Getting started with erlang

This post is more of notes as compared to a step-by-step tutorial.

Install Erlang
Download and install Erlang http://erlangcentral.org/downloads/

Shell

$ erl
Erlang/OTP 17 [erts-6.0] [source-07b8f44] [64-bit] [smp:4:4] [async-threads:10] [hipe] [kernel-poll:false] [dtrace]

Eshell V6.0  (abort with ^G)

erl is the command to start the Erlang shell.

You can also use this online interpreter: http://www.erlangcentral.com/interpreter/index.yaws

Numbers
Expressions in Erlang are terminated by .(dot) followed by whitespace (line break, space etc.)

Usage of arithmetic operators (+, *, /, div, rem and -):

1> 5+5.
10
2> 5*10.
50
3> 25/2.
12.5
4> 25 div 2.
12
5> 25 rem 2.
1
6> 10-5.
5
  • ‘/’ operator by default performs a floating point operation.
  • For integer division, use ‘div’ operator.
  • For modulo operation, use ‘rem’ operator.

Numbers in other bases

Numbers can be expressed with base other than 10.

7> 2#101.
5
8> 8#723.
467
9> 16#abe.
2750

Variables

  • Being a functional programming language, variables are immutable.
  • Variable names must start with a capital letter or ‘_’.
10> FirstVariable.
* 1: variable 'FirstVariable' is unbound
11> Three.
* 1: variable 'Three' is unbound
12> Three=3.
3
13> Five=Three+2.
5
14> Two=2.
2
15> Five=Three+Two.
5
16> Five=Five+1.
** exception error: no match of right hand side value 6
17> Three=4.
** exception error: no match of right hand side value 4
  • A variable once assigned a value cannot be changed. (Refer command 16 and 17).
  • A variable can be assigned the same value any number of times. (Refer command 13 and 15).
  • ‘=’ operator tries to compare the values on left and right side. If there is a variable on left hand side and it is not bound, it is assigned the value.
  • If left and right side both have value and do not match, it throws an error.
18> 85=45+40.
85
19> 85=40+40.
** exception error: no match of right hand side value 80

More examples on variables:

20> three=3.
** exception error: no match of right hand side value 3
21> _=3.
3
22> _.
* 1: variable '_' is unbound
  • ‘three’ is invalid variable name as it does not start with capital letter.
  • _ is a special variable to which no value can be bound.

Erase a variable’s value

23> Three.
3
24> f(Three).
ok
25> Three.
* 1: variable 'Three' is unbound
26> Five.
5
27> Two.
2
28> f().
ok
29> Two.
* 1: variable 'Two' is unbound
30> Five.
* 1: variable 'Five' is unbound

Atoms

Atoms are the reason why variable names cannot start with lower-case letters. Atoms are literals,constants with the value same as their name. As the name suggests, it cannot be smashed into species nor can it be changed.

Well, ironman is ‘ironman’ and it can’t be ‘Tony Stark’ 🙂

An atom that does not start with lower-case letter or contains anything other than alphanumeric characters, “_” or “@” must be enclosed in single quotes (‘).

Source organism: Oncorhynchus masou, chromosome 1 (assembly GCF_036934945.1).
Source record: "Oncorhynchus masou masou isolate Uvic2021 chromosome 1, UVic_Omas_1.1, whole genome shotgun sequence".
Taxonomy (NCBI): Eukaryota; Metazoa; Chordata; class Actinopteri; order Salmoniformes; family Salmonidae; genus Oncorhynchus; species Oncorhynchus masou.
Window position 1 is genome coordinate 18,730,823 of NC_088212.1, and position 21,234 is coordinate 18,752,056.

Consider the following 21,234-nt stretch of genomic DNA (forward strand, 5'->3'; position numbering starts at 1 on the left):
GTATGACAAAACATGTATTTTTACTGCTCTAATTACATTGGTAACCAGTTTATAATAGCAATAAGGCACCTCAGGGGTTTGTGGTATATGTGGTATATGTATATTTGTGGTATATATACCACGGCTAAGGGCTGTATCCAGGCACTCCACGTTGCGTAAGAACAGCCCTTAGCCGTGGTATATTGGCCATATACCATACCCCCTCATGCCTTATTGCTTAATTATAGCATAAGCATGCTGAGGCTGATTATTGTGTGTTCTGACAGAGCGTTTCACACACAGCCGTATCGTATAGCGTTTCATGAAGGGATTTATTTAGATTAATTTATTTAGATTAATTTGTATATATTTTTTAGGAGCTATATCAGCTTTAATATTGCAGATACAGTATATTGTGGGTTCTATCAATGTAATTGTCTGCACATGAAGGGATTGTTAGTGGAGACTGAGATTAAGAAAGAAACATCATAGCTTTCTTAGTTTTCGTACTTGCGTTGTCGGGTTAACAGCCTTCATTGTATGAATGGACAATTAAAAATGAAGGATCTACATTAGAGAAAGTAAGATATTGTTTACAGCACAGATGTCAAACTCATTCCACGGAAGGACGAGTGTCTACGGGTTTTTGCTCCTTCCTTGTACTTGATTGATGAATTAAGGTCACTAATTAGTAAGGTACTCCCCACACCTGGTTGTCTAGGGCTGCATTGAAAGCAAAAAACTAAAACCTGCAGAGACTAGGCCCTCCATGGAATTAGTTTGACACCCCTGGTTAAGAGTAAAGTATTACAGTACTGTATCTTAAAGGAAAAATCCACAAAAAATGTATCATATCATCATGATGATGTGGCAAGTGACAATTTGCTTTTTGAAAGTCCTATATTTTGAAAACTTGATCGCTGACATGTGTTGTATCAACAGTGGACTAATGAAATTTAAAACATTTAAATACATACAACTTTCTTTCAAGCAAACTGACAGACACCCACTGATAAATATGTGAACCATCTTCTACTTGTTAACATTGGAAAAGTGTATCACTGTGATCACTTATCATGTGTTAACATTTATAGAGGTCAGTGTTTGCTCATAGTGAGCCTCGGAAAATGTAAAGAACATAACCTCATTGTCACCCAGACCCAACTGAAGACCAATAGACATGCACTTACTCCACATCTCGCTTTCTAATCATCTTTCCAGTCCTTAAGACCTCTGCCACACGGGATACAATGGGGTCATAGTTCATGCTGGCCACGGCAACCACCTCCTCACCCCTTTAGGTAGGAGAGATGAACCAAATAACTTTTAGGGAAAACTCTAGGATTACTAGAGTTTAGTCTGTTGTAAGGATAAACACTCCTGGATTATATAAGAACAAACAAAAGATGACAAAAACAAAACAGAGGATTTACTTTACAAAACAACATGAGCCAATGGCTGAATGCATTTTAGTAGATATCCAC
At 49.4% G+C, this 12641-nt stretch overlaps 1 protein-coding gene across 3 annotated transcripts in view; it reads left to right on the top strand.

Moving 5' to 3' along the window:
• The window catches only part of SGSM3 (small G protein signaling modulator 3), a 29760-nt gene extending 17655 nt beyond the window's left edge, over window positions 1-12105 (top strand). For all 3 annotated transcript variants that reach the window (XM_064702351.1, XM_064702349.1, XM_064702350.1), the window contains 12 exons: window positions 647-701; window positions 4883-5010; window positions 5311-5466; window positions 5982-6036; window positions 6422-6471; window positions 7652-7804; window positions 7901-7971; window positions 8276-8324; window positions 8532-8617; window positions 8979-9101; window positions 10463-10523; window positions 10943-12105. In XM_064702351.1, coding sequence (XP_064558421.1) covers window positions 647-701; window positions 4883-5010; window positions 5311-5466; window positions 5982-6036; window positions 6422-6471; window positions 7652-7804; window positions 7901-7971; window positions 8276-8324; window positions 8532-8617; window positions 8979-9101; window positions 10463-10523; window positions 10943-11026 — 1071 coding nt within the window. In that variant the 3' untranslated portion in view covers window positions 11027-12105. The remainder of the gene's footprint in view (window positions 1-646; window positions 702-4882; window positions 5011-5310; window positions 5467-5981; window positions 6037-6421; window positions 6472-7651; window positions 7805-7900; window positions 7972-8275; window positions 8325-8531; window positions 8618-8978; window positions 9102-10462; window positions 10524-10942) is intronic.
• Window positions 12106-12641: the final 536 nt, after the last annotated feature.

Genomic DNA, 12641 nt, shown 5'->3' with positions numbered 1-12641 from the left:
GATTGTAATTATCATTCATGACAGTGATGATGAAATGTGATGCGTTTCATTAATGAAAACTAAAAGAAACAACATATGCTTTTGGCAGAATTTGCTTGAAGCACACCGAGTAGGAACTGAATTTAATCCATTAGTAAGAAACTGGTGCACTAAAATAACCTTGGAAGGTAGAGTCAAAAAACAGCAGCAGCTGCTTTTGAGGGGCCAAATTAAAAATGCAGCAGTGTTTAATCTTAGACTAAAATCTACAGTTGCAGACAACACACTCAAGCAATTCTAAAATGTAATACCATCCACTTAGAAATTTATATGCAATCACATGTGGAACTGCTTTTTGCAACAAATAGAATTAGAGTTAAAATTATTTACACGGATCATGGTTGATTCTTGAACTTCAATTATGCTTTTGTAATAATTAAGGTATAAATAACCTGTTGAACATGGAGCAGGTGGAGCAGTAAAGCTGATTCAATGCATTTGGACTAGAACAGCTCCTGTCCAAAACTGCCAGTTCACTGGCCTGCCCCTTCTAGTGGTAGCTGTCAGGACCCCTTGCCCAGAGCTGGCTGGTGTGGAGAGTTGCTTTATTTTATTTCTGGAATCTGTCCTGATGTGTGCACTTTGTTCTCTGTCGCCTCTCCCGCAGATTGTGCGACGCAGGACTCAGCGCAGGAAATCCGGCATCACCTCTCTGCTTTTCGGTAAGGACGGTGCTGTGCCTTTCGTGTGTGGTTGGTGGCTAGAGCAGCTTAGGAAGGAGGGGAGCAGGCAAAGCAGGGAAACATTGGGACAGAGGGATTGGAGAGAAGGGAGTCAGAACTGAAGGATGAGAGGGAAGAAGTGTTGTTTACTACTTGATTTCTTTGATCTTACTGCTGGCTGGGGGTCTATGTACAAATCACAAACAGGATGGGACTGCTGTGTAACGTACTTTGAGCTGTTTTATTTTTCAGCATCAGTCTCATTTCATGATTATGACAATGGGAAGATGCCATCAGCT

31> iamatom.
iamatom
32> iamatom=5.
** exception error: no match of right hand side value 5
33> iamatom='iamatom'.
iamatom
34> iamatom=iamatom.
iamatom
35> 'I am also an atom'.
'I am also an atom'
  • Atoms generally represent constants and should be used with care as they are not garbage-collected.
  • They are referred in ‘atom table’ with memory usage of 4 bytes/atom in 32-bit and 8 bytes/atom in 64-bit system.
  • Reserved atoms: after and andalso band begin bnot bor bsl bsr bxor case catch cond div end fun if let not of or orelse query receive rem try when xor.

Boolean Algebra and comparison operators

Well, what is the use of a language if it can’t distinguish apple to oranges 🙂

1> true and false.
false
2> true or false.
true
3> true and true.
true
4> false or false.
false
5> not (true and true).
false
6> true xor false.
true
7> true xor true.
false
8> false xor true.
true
9> false xor false.
false
10> true andalso true.
true
11> false andalso true.
false
12> true orelse false.
true
  • and, or, not, xor are quite straight forward.
  • andalso is similar to and. The difference is that it does not evaluate another expression if it does not need to.
  • orelse is counterpart of or as andalso is for and.

Euality and Inequality:

13> One=1.
1
14> Two=2.
2
15> 2=:= 2.
true
16> 2=/=2.
false
17> 5=/=2.
true
18> One=:=One.
true
19> One=/=Two.
true
  • =:= is comparable to ‘==’ in other languages and =/= is comparable to ‘!=’
  • ‘==’ and ‘/=’ in Erlang are used to compare values of different types.
20> 5=:=5.0.
false
21> 5==5.0.
true
22> 5=/=5.0.
true
23> 5/=5.0.
false

Other comparison operators:

24> 1<2.
true
25> 1>2.
false
26> 1>=2.
false
27> 1<=2.
* 1: syntax error before: '<='
  • Oh!! Does this mean there is no ‘less than or equal to’ operator? Here it is with a different symbol:
27> 1=<2.
true
28> 2=<2.
true

Well, do you think you have got it all correct? Let’s try this:

29> 7-foo.
** exception error: an error occurred when evaluating an arithmetic expression
in operator -/2
called as 7 - foo
30> 5=:=false.
false
  • Erlang slapped you hard with the error details when you subtracted foo from 7.
  • But, it is all okay comparing 5 to false!!!! – Well, 5 is not false, right?

If this is not enough, take this:

31> 1<false.
true
32> 2<false.
true
33> 54<false.
true
34> 546734<false.
true

A total ordering on all data types is defined based on which numbers < atoms. Hence, 1<false. ‘false’ is not a special value. It is just an atom, remember?

Well, we have had enough now. Let’s take a break and we will continue from here.

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